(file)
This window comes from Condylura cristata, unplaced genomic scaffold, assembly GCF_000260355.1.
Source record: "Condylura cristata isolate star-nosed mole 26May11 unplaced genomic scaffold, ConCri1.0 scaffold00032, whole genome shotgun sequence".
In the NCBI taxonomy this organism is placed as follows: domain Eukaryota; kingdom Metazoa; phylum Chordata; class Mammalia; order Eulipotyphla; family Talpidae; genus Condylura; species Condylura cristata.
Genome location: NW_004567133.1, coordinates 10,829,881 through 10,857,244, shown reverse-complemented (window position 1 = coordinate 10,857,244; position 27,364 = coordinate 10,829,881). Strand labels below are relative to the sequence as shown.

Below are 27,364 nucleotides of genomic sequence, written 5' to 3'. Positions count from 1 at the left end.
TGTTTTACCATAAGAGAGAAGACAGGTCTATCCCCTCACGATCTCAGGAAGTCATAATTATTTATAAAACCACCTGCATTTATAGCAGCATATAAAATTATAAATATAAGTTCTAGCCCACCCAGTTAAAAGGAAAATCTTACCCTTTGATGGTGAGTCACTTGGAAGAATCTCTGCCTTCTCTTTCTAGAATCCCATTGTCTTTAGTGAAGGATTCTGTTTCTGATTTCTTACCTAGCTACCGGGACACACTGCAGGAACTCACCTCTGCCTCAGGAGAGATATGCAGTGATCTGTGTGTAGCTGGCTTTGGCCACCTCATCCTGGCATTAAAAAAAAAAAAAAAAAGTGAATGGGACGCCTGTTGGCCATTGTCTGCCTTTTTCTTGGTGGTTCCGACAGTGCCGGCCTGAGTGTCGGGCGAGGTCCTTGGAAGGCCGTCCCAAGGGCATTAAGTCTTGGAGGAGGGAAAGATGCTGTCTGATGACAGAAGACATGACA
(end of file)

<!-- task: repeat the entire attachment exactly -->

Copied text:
This window comes from Condylura cristata, unplaced genomic scaffold, assembly GCF_000260355.1.
Source record: "Condylura cristata isolate star-nosed mole 26May11 unplaced genomic scaffold, ConCri1.0 scaffold00032, whole genome shotgun sequence".
In the NCBI taxonomy this organism is placed as follows: domain Eukaryota; kingdom Metazoa; phylum Chordata; class Mammalia; order Eulipotyphla; family Talpidae; genus Condylura; species Condylura cristata.
Genome location: NW_004567133.1, coordinates 10,829,881 through 10,857,244, shown reverse-complemented (window position 1 = coordinate 10,857,244; position 27,364 = coordinate 10,829,881). Strand labels below are relative to the sequence as shown.

Below are 27,364 nucleotides of genomic sequence, written 5' to 3'. Positions count from 1 at the left end.
TGTTTTACCATAAGAGAGAAGACAGGTCTATCCCCTCACGATCTCAGGAAGTCATAATTATTTATAAAACCACCTGCATTTATAGCAGCATATAAAATTATAAATATAAGTTCTAGCCCACCCAGTTAAAAGGAAAATCTTACCCTTTGATGGTGAGTCACTTGGAAGAATCTCTGCCTTCTCTTTCTAGAATCCCATTGTCTTTAGTGAAGGATTCTGTTTCTGATTTCTTACCTAGCTACCGGGACACACTGCAGGAACTCACCTCTGCCTCAGGAGAGATATGCAGTGATCTGTGTGTAGCTGGCTTTGGCCACCTCATCCTGGCATTAAAAAAAAAAAAAAAAAGTGAATGGGACGCCTGTTGGCCATTGTCTGCCTTTTTCTTGGTGGTTCCGACAGTGCCGGCCTGAGTGTCGGGCGAGGTCCTTGGAAGGCCGTCCCAAGGGCATTAAGTCTTGGAGGAGGGAAAGATGCTGTCTGATGACAGAAGACATGACA